The relationship between Pozzo and Lucky illustrates well the complexities of the relationship between England and Ireland. At first glance, Pozzo (England; the colonizer) leads Lucky (Ireland; the colonized) around by the throat, forcing him to go where he leads, at the pace he leads. Pozzo insults Lucky by calling him names and threatening to sell him to a stranger in town. Lucky endures the abuse, even crying at the thought of being separated from Pozzo. However, a closer examination of the duo reveals that they are indeed interdependent.
Lucky attends to Pozzo's every whim and carries all of his baggage. This could be viewed as a reference to Ireland as the workhorse of the British Empire, providing nearly all of the food for England. (As an example, the Irish Potato Famine starved out so many in Ireland because the English would not reduce their dependence on Irish agriculture, taking just as much from the country as before the blight.) As Ireland served as the agricultural force for England, it was still dependent on England for military protection and industry.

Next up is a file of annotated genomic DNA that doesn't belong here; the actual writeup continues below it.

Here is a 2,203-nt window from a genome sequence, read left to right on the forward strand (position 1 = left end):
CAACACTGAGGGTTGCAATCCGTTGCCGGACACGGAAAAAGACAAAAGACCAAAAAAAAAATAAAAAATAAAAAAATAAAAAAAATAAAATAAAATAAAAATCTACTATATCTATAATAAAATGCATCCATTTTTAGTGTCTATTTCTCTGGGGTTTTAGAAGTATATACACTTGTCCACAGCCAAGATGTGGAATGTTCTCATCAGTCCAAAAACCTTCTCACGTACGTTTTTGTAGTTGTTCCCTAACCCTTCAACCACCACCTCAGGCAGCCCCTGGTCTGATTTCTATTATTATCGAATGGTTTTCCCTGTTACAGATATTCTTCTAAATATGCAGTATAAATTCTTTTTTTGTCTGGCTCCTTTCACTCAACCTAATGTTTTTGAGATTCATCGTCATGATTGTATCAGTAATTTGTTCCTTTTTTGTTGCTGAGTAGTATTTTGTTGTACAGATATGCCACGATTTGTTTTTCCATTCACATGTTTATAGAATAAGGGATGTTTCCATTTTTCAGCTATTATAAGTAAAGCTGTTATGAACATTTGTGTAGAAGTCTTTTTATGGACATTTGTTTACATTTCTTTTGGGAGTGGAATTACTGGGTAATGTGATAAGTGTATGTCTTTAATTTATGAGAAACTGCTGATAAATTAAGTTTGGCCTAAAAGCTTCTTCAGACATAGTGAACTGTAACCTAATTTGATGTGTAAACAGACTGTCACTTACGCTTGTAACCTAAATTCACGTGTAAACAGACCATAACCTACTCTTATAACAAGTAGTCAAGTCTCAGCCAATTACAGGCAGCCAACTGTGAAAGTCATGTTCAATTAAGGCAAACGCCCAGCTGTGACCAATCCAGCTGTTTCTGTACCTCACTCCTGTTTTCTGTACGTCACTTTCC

One could argue that the interdependence between the two is only the result of a corrupting force, i.e. imperialism. England is only dependent on Ireland because it outsources its agriculture and has no means of feeding its people without them; Ireland cannot defend itself because it was taken over by force by the British military, which now protects it. Pozzo alludes to this circular fate by reasoning that he could have been the slave if circumstances were different.